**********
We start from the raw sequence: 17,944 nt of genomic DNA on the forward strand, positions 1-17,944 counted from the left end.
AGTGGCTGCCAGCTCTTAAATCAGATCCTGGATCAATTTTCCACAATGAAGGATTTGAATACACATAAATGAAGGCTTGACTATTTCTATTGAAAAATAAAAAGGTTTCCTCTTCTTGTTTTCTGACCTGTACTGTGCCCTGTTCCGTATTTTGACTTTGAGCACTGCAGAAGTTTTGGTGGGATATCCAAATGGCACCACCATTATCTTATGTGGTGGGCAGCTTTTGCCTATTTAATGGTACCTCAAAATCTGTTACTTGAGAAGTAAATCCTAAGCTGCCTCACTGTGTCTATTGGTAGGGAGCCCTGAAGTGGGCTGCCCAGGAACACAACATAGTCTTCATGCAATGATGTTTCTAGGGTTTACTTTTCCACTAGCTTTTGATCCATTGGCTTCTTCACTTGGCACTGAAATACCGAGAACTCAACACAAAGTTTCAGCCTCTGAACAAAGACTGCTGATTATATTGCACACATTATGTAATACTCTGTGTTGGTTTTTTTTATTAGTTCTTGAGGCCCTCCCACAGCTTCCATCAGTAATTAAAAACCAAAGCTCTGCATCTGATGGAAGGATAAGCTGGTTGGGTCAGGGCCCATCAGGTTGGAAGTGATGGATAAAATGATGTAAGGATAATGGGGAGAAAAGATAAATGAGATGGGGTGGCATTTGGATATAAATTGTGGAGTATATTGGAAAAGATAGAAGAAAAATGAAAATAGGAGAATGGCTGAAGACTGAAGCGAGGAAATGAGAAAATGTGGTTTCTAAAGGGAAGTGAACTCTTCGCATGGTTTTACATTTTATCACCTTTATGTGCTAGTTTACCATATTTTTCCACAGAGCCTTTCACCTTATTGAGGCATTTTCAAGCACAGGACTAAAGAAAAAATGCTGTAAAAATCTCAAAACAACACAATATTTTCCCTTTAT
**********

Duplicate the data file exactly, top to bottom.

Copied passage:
We start from the raw sequence: 17,944 nt of genomic DNA on the forward strand, positions 1-17,944 counted from the left end.
AGTGGCTGCCAGCTCTTAAATCAGATCCTGGATCAATTTTCCACAATGAAGGATTTGAATACACATAAATGAAGGCTTGACTATTTCTATTGAAAAATAAAAAGGTTTCCTCTTCTTGTTTTCTGACCTGTACTGTGCCCTGTTCCGTATTTTGACTTTGAGCACTGCAGAAGTTTTGGTGGGATATCCAAATGGCACCACCATTATCTTATGTGGTGGGCAGCTTTTGCCTATTTAATGGTACCTCAAAATCTGTTACTTGAGAAGTAAATCCTAAGCTGCCTCACTGTGTCTATTGGTAGGGAGCCCTGAAGTGGGCTGCCCAGGAACACAACATAGTCTTCATGCAATGATGTTTCTAGGGTTTACTTTTCCACTAGCTTTTGATCCATTGGCTTCTTCACTTGGCACTGAAATACCGAGAACTCAACACAAAGTTTCAGCCTCTGAACAAAGACTGCTGATTATATTGCACACATTATGTAATACTCTGTGTTGGTTTTTTTTATTAGTTCTTGAGGCCCTCCCACAGCTTCCATCAGTAATTAAAAACCAAAGCTCTGCATCTGATGGAAGGATAAGCTGGTTGGGTCAGGGCCCATCAGGTTGGAAGTGATGGATAAAATGATGTAAGGATAATGGGGAGAAAAGATAAATGAGATGGGGTGGCATTTGGATATAAATTGTGGAGTATATTGGAAAAGATAGAAGAAAAATGAAAATAGGAGAATGGCTGAAGACTGAAGCGAGGAAATGAGAAAATGTGGTTTCTAAAGGGAAGTGAACTCTTCGCATGGTTTTACATTTTATCACCTTTATGTGCTAGTTTACCATATTTTTCCACAGAGCCTTTCACCTTATTGAGGCATTTTCAAGCACAGGACTAAAGAAAAAATGCTGTAAAAATCTCAAAACAACACAATATTTTCCCTTTAT